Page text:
Part of that pragmatism comes from Scott’s father.
Larry Scott is the commissioner of the Pac-12 Conference, and someone who Fuca said has always made sure his son maintained a plan to fall back on after basketball.
While Fuca described the entire Scott family as “very professional and hard-working” it also takes an internal drive on the part of Sebastien to make sure he lives up to the billing.
This is seen through Sebastien’s decision to give up lacrosse, a sport which he had college scholarship opportunities for, ahead of his senior year to focus exclusively on basketball.
It’s also reflected through his approach to academics.
Botteen remembers one time this season San Ramon Valley had a big game on a Tuesday night, one that didn’t wrap up until nearly 10 p.m.
The next day at practice, Scott told Botteen he returned home and had an hour-long tutoring session to prepare for a test.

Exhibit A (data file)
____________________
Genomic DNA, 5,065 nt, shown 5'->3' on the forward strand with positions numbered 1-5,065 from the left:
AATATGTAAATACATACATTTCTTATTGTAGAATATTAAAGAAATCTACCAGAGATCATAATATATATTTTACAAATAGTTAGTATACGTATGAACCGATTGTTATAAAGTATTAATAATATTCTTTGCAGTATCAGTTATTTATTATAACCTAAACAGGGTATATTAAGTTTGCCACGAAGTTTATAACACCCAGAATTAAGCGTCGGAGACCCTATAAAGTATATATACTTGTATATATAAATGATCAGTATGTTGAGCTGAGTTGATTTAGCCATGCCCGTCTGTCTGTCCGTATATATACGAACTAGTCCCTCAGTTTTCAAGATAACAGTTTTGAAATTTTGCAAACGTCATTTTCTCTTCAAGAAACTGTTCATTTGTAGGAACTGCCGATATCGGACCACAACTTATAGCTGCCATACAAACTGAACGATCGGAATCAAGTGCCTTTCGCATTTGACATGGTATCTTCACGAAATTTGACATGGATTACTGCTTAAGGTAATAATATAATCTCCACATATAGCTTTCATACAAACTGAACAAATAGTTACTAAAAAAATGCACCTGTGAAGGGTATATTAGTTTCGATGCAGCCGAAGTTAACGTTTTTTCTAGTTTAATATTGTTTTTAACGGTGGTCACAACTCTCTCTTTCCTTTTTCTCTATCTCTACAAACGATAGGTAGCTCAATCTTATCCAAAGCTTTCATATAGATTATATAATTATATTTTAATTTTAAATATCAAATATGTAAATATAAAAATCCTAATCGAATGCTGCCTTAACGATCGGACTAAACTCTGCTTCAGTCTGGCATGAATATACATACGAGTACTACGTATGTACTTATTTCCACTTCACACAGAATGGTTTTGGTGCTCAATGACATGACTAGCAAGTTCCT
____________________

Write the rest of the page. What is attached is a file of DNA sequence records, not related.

So when Indiana assistant coach Mike Roberts reached out to Botteen last week with the news of a preferred walk-on offer, and the high school coach and his player sat down to talk things over, Botteen knew Scott had already thought things through.
The work ethic that developed in the East Bay would travel to the Midwest.
“Seb is a guy who I think realistically understands…he gets to be a part of Indiana basketball,” Botteen said. “I’m sure that Coach Miller and everyone else around him is going to see it instantly that he’s just going to make the program better by his hard work.
“He’s not a ‘me’ guy, he’s a ‘we’ guy.”
Filed to: Sebastien Scott